Some popular development boards
The Arduino family. Arduino family needs no introduction. It is an open source electronics prototyping platform based on flexible, easy-to-use hardware and software. It is intended for anyone interested in creating interactive objects or environments without having much programming experience. Because of the simple IDE and coding environment, Arduino is a common choice for engineers and non-engineers alike. The hardware of the various boards in the family is completely open source and designed around an 8-bit Atmel AVR microcontroller, or a 32-bit Atmel ARM. The boards come pre-burnt with a bootloader that allows you to upload new code without the use of external hardware programmer.
Raspberry Pi. Raspberry Pi has recently gained huge popularity due to its small size, great computing power and low cost. The heart of the board is a Broadcom BCM2835 system-on-a-chip (SoC) that contains a 700MHz ARM 11 chip and a GPU capable of playing movies with BluRay quality. The Raspberry Pi Foundation has allowed overclocking up to 800 MHz. The CPU power is comparable to that of an old Pentium III with at least ten times lower power consumption.
On-board hardware includes a 3.5mm audio jack, an RCA connector for connecting analogue television sets and also a modern HDMI interface for transferring digital audio and video. An RJ45 network connector is also available and a dual USB type ‘A’ connector allows connection for mouse and keyboards. The operating system used is LINUX, with several distributions already optimised to run on Raspberry Pi. The OS boots from the SD card. To interface with external hardware, a complete GPIO connector is provided, which has pins with different functions. The device has seven true GPIO pins, I2C interface, SPI interface, serial TX/RX pins and PWM pins that can be used to control external hardware.
TI’s MSP430 LaunchPad. The MSP430 LaunchPad (Part No. MSP-EXP430G2) is an easy-to-use Flash programmer and debugging tool for Texas Instruments’ MSP430G2xx series microcontrollers. It has lots of debugging and interfacing features on-board for any development across MSP430 microcontroller device. It has on-board emulation for programming and debugging and features a 14-/20-pin DIP socket, on-board buttons and LEDs, and BoosterPack-compatible pinouts that support a wide range of plug-in modules for added functionality such as wireless and displays.
The MSP-EXP430G2 LaunchPad also comes with two MSP430 devices, with up to 16kB Flash, 512B RAM, 16MHz CPU speed and integrated peripherals such as 8-channel 10-bit ADC, timers and serial communication (UART, I2C and SPI). Free software development tools such as TI’s Eclipse-based Code Composer Studio, IAR Embedded Workbench, and Open Source tools like the MSPGCC compiler or Energia make it a complete development platform.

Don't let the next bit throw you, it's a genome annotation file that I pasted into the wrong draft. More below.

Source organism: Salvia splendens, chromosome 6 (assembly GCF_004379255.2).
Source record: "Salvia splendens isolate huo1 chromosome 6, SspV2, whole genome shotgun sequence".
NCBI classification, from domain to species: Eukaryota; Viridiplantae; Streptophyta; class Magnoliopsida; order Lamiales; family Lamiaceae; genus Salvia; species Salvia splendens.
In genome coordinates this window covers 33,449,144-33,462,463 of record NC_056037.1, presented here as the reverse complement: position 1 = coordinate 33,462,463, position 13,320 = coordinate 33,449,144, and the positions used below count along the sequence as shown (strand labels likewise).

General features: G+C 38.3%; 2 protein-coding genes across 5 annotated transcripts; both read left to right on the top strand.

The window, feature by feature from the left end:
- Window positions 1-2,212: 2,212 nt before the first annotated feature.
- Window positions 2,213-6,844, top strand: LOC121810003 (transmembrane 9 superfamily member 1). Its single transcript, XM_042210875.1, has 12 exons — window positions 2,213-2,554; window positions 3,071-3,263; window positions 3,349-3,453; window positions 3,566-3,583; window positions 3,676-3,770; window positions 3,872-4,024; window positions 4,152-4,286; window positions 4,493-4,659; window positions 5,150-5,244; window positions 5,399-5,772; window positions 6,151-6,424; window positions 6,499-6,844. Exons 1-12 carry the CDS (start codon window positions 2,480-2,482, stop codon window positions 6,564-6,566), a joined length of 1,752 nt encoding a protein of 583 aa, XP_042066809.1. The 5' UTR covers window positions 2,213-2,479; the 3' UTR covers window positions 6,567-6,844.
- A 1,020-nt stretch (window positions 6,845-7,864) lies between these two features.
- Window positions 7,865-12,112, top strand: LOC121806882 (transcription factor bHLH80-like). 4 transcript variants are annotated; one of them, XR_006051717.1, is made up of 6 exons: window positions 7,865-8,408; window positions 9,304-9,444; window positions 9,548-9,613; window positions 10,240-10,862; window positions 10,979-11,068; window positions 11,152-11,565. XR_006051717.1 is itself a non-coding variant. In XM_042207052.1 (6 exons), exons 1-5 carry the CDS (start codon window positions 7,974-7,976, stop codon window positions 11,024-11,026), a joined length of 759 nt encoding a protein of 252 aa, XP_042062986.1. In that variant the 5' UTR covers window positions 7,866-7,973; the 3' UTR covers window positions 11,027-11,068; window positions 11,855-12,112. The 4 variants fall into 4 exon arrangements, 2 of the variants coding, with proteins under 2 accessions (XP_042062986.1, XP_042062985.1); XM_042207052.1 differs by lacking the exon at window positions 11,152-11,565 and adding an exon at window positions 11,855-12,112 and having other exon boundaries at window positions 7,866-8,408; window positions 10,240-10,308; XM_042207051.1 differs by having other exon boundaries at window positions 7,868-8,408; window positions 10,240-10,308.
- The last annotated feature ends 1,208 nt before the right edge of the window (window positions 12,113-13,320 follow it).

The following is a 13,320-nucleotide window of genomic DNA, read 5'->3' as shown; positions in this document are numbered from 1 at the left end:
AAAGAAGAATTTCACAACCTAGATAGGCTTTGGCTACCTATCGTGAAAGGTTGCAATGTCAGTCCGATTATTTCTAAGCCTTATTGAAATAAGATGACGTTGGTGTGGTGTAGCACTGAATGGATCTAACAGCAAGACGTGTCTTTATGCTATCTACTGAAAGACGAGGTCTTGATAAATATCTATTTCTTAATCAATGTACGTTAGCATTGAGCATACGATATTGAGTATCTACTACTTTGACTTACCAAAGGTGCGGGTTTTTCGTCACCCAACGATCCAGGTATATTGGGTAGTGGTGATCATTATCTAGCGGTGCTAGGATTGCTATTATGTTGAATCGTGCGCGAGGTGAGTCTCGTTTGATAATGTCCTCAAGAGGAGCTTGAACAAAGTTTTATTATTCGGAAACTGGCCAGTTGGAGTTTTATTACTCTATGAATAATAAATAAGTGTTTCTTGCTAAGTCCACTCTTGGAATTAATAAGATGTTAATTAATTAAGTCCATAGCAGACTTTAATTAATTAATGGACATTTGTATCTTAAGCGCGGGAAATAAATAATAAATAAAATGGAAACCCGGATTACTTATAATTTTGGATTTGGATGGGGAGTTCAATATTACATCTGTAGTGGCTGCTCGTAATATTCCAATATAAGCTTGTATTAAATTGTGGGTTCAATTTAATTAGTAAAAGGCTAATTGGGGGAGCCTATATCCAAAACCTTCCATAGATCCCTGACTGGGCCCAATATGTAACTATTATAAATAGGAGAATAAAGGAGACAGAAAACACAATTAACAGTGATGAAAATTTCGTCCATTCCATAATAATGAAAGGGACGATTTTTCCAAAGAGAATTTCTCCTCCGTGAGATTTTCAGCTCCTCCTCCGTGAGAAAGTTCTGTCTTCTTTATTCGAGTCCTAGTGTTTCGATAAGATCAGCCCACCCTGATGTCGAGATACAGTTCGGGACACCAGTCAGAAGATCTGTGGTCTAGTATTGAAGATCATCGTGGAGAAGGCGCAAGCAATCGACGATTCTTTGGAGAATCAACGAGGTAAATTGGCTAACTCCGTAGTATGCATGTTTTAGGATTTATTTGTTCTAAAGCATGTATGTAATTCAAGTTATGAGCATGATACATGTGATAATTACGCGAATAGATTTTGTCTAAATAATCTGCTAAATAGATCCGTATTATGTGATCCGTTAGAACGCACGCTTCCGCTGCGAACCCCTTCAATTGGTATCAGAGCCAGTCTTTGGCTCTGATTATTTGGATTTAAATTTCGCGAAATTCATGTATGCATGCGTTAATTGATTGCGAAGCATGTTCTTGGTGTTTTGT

STMicroelectronics’ Discovery. For students and professionals who are looking to start with ARM architecture, this Cortex-M3 based system would be a great choice. STMicroelectronics actually has come up with several different development boards for virtually every type of ARM microcontroller that it offers. The one shown in Fig. 4 has following features:
1. STM32F051R8T6 microcontroller featuring 64kB Flash and 8kB RAM in an LQFP64 package
2. On-board ST-LINK/V2 with selection-mode switch to use the kit as a standalone ST-LINK/V2 (with SWD connector for programming and debugging)
3. Board power supply through USB bus or from an external 5V supply voltage
4. External application power supply: 3V and 5V
5. Four LEDs: LD1 (red) for 3.3V power-on, LD2 (red/green) for USB communication, LD3 (green) for PC9 output, LD4 (blue) for PC8 output
6. Two pushbuttons (user and reset)
7. Extension header for all LQFP64 I/Os for quick connection to prototyping board and easy probing
mbed. The mbed platform provides free software libraries, hardware designs and online tools for professional rapid prototyping of products based on ARM microcontrollers. Hardware of the latest mbed microcontroller boards is based around an NXP microcontroller, which has an ARM Cortex M3 core running at 96 MHz, with 512kB Flash, 64kB RAM, as well as several interfaces including Ethernet, USB Device, CAN, SPI, I²C and other I/Os.
PandaBoard. PandaBoard is a low-power, low-cost, single-board computer development platform based on Texas Instruments’ OMAP4430 SoC. PandaBoard ES is a newer version based on OMAP4460 SoC, with its CPU and GPU running at higher clock rates.
OMAP4430 SoC on PandaBoard features a dual-core 1GHz ARM Cortex-A9 MPCore CPU, a 304MHz PowerVR SGX540 GPU, IVA3 multimedia hardware accelerator with a programmable DSP, and 1GB DDR2 SDRAM.
PandaBoard ES uses a newer SoC, with a dual-core 1.2GHz CPU and 384MHz GPU. Primary persistent storage is via an SD card slot, which supports SDHC cards up to 32 GB. The board includes wired 10/100 Ethernet as well as wireless Ethernet and Bluetooth connectivity.
The device runs the Linux kernel, with either traditional distributions, Android or Mozilla Firefox OS. Optimised versions of Android and Ubuntu are available from the Linaro Foundation. Linaro has selected PandaBoard as one of the hardware platforms that it supports with monthly build images.